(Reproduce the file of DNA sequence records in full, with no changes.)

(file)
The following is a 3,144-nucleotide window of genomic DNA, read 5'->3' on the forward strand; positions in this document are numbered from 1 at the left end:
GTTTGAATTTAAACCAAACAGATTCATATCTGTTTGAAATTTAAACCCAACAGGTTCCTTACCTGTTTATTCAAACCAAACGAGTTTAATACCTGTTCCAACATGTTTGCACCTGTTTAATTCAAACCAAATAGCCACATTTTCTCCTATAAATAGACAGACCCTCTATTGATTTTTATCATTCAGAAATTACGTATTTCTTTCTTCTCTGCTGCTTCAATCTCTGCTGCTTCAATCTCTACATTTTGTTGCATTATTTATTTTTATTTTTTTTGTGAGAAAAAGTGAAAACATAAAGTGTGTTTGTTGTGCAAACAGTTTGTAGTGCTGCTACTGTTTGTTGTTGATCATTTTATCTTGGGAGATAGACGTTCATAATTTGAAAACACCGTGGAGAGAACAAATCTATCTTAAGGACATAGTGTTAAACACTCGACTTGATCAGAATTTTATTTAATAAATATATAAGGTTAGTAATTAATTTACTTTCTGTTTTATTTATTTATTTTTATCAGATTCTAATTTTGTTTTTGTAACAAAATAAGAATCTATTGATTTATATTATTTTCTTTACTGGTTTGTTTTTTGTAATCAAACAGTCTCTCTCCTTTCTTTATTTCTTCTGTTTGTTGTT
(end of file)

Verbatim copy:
The following is a 3,144-nucleotide window of genomic DNA, read 5'->3' on the forward strand; positions in this document are numbered from 1 at the left end:
GTTTGAATTTAAACCAAACAGATTCATATCTGTTTGAAATTTAAACCCAACAGGTTCCTTACCTGTTTATTCAAACCAAACGAGTTTAATACCTGTTCCAACATGTTTGCACCTGTTTAATTCAAACCAAATAGCCACATTTTCTCCTATAAATAGACAGACCCTCTATTGATTTTTATCATTCAGAAATTACGTATTTCTTTCTTCTCTGCTGCTTCAATCTCTGCTGCTTCAATCTCTACATTTTGTTGCATTATTTATTTTTATTTTTTTTGTGAGAAAAAGTGAAAACATAAAGTGTGTTTGTTGTGCAAACAGTTTGTAGTGCTGCTACTGTTTGTTGTTGATCATTTTATCTTGGGAGATAGACGTTCATAATTTGAAAACACCGTGGAGAGAACAAATCTATCTTAAGGACATAGTGTTAAACACTCGACTTGATCAGAATTTTATTTAATAAATATATAAGGTTAGTAATTAATTTACTTTCTGTTTTATTTATTTATTTTTATCAGATTCTAATTTTGTTTTTGTAACAAAATAAGAATCTATTGATTTATATTATTTTCTTTACTGGTTTGTTTTTTGTAATCAAACAGTCTCTCTCCTTTCTTTATTTCTTCTGTTTGTTGTT